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Armenia’s Social and Labor Minister Resigns Over Disagreements with Government

Armenia’s Minister of Labor and Social Issues Mane Tandilyan resigned on Tuesday in protest of a government decision to move forward with the implementation of the widely-discussed mandatory funded pension plans and make it compulsory for all citizens born after 1973 from July 1, 2018. Following Tandilyan’s resignation, Armenian Prime Minister Nikol Pashinyan went live on Facebook to speak about the government’s position on the issue.

Mane Tandilyan on the reasons behind her decision: Following my appointment as Minister of Labor and Social Issues, I proposed to postpone the full implementation of the mandatory component for a year and reform the system through public discussions to fine better-looking options for beneficiaries, adhering to the principle of free expression of will. Of course, there would have been some challenges along the way, but I had expressed my willingness to undertake these works in order to find the best and the most acceptable option for the society.

After much discussion, it became clear that the government does not support my proposal. Instead, they put forward and approved another option.

This is a matter of principle for me. The mandatory component has never had the support of the society, and there are many reasons for this. It has social, legal, political, and systemic problems; I do not see how it is possible to fully implement the mandatory component without discussing the issue with the public and trying to find the best and acceptable options. I was hopeful that the new government would pursue a new path to solve this issue. The imperative methods of solving problems that were used by the previous government were unacceptable for me.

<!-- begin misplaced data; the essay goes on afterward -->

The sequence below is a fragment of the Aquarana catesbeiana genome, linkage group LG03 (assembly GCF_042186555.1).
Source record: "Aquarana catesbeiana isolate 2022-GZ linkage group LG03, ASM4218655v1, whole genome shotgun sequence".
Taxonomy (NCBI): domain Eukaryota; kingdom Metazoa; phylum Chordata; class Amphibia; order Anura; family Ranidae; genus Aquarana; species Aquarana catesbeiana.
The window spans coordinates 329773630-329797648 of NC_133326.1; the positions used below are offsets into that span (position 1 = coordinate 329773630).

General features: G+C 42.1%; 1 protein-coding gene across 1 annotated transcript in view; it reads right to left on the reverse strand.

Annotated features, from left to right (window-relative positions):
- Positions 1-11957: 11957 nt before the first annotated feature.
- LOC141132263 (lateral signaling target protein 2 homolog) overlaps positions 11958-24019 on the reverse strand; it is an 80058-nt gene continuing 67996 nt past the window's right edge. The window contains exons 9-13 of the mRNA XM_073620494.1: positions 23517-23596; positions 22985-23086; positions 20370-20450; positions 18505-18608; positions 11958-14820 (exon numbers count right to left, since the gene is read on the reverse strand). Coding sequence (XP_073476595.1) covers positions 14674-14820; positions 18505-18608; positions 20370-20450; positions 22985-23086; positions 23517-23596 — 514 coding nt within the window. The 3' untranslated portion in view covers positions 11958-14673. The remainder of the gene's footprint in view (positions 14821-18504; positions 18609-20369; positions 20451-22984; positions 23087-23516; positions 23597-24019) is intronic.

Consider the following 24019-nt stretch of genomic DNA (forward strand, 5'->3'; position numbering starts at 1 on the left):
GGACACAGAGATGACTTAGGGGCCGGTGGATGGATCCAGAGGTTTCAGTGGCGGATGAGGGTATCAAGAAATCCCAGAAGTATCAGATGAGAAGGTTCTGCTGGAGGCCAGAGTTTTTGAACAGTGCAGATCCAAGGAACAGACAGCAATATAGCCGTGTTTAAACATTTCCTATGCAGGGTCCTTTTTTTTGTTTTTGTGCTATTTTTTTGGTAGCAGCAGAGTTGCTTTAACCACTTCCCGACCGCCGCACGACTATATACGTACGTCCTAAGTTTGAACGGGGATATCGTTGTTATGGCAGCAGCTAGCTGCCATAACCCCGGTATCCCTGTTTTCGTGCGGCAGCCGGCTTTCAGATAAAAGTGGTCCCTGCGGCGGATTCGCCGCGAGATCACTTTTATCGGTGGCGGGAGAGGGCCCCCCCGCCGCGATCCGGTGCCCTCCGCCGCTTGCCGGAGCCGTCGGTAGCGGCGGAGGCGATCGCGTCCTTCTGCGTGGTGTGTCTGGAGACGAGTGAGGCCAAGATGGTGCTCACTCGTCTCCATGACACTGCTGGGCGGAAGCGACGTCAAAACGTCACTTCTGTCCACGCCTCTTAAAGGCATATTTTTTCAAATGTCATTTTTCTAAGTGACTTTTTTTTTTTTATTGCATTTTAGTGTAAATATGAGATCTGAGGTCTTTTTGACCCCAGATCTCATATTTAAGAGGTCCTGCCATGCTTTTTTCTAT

Dear compatriots, I was against the mandatory funded pension plan, and, along with my allies, I used to organize protest actions against it, and I am still convinced that the the principle of free expression of will and choice should be at the core of the funded pension system. With this note, I am terminating my powers as Minister of Labor and Social Issues, which were solely tools for serving the citizens of Armenia.

Nikol Pashinyan on the government’s position on the issue: I want you to understand correctly what has happened and why. The provision on the funded pension remains in force, according to which, all without exception must pay the mandatory pension component from July 1. We have several options in this situation: a. do nothing; but this is unacceptable for us, since we believe that the new government should do something to at least somehow alleviate the situation of the people.

Option b. postpone the implementation of the law. However, when we postpone the law for 80,000 citizens, we treat the 207,000 citizens who remain in the system and continue to pay the component unfairly.

There is another option: to terminate the operation of this system. But this option carries a risk for us of entering into a conflict with the managers of these pension funds. We are not afraid of conflicts, but the funds are managed by internationally quite highly rated companies, and when we changed the rules of the game unexpectedly, news would quickly spread around the world that there were challenges and issue for undertaking economic activities in Armenia. It would be rather hard to invite other foreign business entities to Armenia, when we were known for changing the rules of the game during the game.

So what do we propose? We propose that the citizen pay only 2.5% of the component, and the state will cover the rest.

In case upon further studies it turns out the [mandatory funded pension] system should stop operating since it is,  say, unconstitutional, there is no tragic in it. All those citizens who’ve been paying [the mandatory component] will get their money back. If it turns out the system is reliable and can remain in operation with certain reforms, then it will remain in operation.